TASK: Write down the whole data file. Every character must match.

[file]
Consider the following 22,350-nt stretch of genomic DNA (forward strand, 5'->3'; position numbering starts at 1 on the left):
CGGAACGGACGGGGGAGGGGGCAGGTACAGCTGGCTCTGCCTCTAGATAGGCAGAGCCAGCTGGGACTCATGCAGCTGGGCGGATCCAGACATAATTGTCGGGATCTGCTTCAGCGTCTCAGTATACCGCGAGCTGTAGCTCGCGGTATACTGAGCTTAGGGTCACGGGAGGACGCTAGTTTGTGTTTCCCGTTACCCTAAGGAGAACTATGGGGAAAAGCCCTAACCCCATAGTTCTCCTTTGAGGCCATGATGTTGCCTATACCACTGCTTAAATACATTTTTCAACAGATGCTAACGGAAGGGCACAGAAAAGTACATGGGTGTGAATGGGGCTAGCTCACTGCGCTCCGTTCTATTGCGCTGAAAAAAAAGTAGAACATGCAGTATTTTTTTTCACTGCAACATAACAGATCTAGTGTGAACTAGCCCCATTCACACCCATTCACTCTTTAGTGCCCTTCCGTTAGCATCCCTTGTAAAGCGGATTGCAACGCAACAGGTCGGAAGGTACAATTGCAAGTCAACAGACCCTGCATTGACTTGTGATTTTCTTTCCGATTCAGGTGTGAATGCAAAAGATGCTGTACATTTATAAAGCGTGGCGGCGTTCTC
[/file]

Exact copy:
Consider the following 22,350-nt stretch of genomic DNA (forward strand, 5'->3'; position numbering starts at 1 on the left):
CGGAACGGACGGGGGAGGGGGCAGGTACAGCTGGCTCTGCCTCTAGATAGGCAGAGCCAGCTGGGACTCATGCAGCTGGGCGGATCCAGACATAATTGTCGGGATCTGCTTCAGCGTCTCAGTATACCGCGAGCTGTAGCTCGCGGTATACTGAGCTTAGGGTCACGGGAGGACGCTAGTTTGTGTTTCCCGTTACCCTAAGGAGAACTATGGGGAAAAGCCCTAACCCCATAGTTCTCCTTTGAGGCCATGATGTTGCCTATACCACTGCTTAAATACATTTTTCAACAGATGCTAACGGAAGGGCACAGAAAAGTACATGGGTGTGAATGGGGCTAGCTCACTGCGCTCCGTTCTATTGCGCTGAAAAAAAAGTAGAACATGCAGTATTTTTTTTCACTGCAACATAACAGATCTAGTGTGAACTAGCCCCATTCACACCCATTCACTCTTTAGTGCCCTTCCGTTAGCATCCCTTGTAAAGCGGATTGCAACGCAACAGGTCGGAAGGTACAATTGCAAGTCAACAGACCCTGCATTGACTTGTGATTTTCTTTCCGATTCAGGTGTGAATGCAAAAGATGCTGTACATTTATAAAGCGTGGCGGCGTTCTC